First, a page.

We’ll admit that we’re often guilty of lubing a slightly less than spotless drivetrain at the last second before hopping on for a ride. With GRAX lube you’re instructed to give things a good clean (they make a cleaning product to do this) before applying a healthy covering of their lubricant, cycling through the gears, then leaving the bike for an hour to allow the wax to solidify. We’ll always follow the instructions at least once when testing a product, so we set about cleaning up the drivetrain to the point you could eat your dinner off it, then following the application procedure to the line. Instantly it was evident how nice and thick the GRAX lube goes on and it quieted down the drivetrain from the second it had coated the chain, which instantly felt like it ran smoother than ever before – good first impressions. Once the hour of settling time had elapsed, it was time to hit the trails.
Like I said, we’ll always follow the instructions at least once, but as time went on, they were taken less and less seriously for the sake of convenience, and the old fashioned “wash, wipe, lube” or even a last second application to a dirty chain began to creep into play. I’m pleased to say the GRAX lube still held its own and offered similar quietening and smooth-running characteristics. You can take a bike that sounds like crap and isn’t shifting smoothly, apply the lube and go ride and it’s almost like a new bike. I’d suggest against dumping a coat on your chain and instantly riding in moon dust, as the wet wax is bound to suck it up, but in most other conditions it’s not likely to be much of an issue.
I’ve no doubt that following the instructions yields a better result, but the arduous full de-grease and reapplication isn’t always practical and ultimately, I’d rather be sipping on a root beer post-ride than going into full bike detail maximizing the cleanliness of my chain. No, it’s not laziness…we’re intentionally abusing these products to speed up the wear and tear during our testing process, in the name of science! On a couple of longer trips away I’d go a couple days without washing or relubing anything, and the drivetrain continued to perform well, which makes me think those 350-mile claims could be possible in the less gnarly weather conditions. At $20 for a bottle, it seems like great value compared with some of the “fancy” lubricants with eye-watering price tags, even more so when you consider its potential longevity for e-Gravel bikers on the casual 15-20 mile ride after work that may go some time without needing to touch their drivetrain.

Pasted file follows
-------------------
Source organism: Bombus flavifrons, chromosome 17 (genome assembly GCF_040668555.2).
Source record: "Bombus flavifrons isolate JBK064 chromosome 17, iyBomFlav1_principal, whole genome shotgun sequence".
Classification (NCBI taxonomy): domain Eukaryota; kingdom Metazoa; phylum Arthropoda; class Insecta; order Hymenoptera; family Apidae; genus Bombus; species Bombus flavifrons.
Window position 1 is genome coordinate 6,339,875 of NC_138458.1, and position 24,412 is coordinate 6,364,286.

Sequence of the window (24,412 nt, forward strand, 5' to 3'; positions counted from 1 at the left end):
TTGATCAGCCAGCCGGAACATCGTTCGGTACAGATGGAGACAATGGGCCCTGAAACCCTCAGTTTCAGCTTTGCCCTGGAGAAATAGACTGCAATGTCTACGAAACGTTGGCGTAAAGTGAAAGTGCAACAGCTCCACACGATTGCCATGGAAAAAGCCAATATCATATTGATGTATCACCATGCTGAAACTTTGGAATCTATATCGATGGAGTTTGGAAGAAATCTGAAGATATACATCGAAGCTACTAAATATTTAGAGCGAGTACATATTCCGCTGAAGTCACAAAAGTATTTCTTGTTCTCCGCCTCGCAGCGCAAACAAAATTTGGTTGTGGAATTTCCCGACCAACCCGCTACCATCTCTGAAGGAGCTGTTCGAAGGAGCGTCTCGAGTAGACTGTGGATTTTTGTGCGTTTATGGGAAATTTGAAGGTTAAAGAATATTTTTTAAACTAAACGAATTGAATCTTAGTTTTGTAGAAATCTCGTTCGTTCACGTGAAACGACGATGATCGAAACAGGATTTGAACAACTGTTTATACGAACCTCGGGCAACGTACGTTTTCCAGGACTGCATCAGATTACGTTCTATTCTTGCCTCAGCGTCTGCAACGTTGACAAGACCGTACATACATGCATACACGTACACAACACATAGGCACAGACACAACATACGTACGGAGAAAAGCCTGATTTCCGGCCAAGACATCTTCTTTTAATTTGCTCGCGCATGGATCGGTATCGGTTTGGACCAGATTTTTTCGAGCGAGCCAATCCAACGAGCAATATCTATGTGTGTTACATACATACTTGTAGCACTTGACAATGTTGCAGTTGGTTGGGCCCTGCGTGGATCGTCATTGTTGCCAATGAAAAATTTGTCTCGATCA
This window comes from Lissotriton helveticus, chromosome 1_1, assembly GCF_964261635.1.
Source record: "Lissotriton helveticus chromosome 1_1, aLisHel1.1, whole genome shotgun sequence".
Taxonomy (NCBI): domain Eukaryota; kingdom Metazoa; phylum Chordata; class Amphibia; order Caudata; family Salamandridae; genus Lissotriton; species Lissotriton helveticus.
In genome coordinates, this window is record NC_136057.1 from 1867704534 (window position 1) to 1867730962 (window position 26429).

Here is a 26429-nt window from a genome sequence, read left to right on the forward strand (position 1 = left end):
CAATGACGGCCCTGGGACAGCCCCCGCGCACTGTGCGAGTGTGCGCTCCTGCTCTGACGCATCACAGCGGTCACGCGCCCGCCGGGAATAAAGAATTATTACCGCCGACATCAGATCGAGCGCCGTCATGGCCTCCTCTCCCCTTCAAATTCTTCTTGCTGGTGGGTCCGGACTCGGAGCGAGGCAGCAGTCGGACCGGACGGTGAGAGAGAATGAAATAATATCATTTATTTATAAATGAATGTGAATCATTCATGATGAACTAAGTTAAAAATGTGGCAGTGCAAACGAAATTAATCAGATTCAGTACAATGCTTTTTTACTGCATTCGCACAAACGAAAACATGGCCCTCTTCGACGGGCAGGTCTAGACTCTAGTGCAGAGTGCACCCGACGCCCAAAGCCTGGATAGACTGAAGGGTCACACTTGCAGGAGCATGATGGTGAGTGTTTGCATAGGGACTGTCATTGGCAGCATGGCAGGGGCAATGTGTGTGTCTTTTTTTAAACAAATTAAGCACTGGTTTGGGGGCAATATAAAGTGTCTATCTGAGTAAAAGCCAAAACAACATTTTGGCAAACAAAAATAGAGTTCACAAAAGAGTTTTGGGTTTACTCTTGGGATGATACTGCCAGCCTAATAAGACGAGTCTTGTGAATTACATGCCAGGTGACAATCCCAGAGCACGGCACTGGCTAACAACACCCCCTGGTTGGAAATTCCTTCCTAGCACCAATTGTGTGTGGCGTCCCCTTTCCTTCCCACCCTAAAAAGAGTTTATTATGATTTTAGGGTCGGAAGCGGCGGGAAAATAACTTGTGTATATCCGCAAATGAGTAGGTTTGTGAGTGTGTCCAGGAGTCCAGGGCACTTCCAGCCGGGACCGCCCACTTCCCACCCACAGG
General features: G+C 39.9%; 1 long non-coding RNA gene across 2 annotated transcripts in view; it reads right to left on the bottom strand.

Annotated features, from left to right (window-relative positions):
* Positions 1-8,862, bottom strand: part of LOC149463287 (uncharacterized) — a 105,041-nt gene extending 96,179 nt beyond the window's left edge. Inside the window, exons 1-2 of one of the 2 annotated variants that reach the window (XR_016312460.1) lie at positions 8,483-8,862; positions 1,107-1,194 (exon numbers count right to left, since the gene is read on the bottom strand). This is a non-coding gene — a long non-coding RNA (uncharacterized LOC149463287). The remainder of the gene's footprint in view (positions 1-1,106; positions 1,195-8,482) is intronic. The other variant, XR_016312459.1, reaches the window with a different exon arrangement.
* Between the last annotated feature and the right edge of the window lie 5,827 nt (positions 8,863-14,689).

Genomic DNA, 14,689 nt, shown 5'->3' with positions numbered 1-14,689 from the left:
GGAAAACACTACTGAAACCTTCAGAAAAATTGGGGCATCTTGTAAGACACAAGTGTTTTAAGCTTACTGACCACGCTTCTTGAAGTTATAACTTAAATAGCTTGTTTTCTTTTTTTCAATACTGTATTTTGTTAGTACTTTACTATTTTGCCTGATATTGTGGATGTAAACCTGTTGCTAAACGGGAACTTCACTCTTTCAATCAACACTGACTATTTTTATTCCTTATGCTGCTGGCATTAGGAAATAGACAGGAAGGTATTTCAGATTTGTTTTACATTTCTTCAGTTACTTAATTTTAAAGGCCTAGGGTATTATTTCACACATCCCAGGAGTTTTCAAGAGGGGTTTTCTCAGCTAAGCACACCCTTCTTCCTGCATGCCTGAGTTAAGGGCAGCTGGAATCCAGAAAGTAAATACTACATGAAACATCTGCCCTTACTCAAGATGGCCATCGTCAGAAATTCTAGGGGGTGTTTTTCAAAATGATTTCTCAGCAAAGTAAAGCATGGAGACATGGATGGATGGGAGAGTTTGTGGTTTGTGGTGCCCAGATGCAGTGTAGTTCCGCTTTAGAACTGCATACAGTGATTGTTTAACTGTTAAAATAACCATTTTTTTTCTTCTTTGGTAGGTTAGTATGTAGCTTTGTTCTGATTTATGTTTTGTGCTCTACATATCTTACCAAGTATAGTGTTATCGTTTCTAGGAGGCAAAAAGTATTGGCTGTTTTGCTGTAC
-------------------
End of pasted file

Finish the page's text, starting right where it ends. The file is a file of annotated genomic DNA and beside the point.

The Allied Cycleworks GRAX wax-based chain lubricant has proven to be effective for more than just gravel biking, providing a long-lasting coating to our fleet of mountain and e-mountain bike drivetrains that continue to run smooth and quiet. We love it when a product works well and doesn’t break the bank doing so, we can say we are huge fans of GRAX lube, kudos to Allied Cycleworks. Get yourself a bottle and let us know what you think.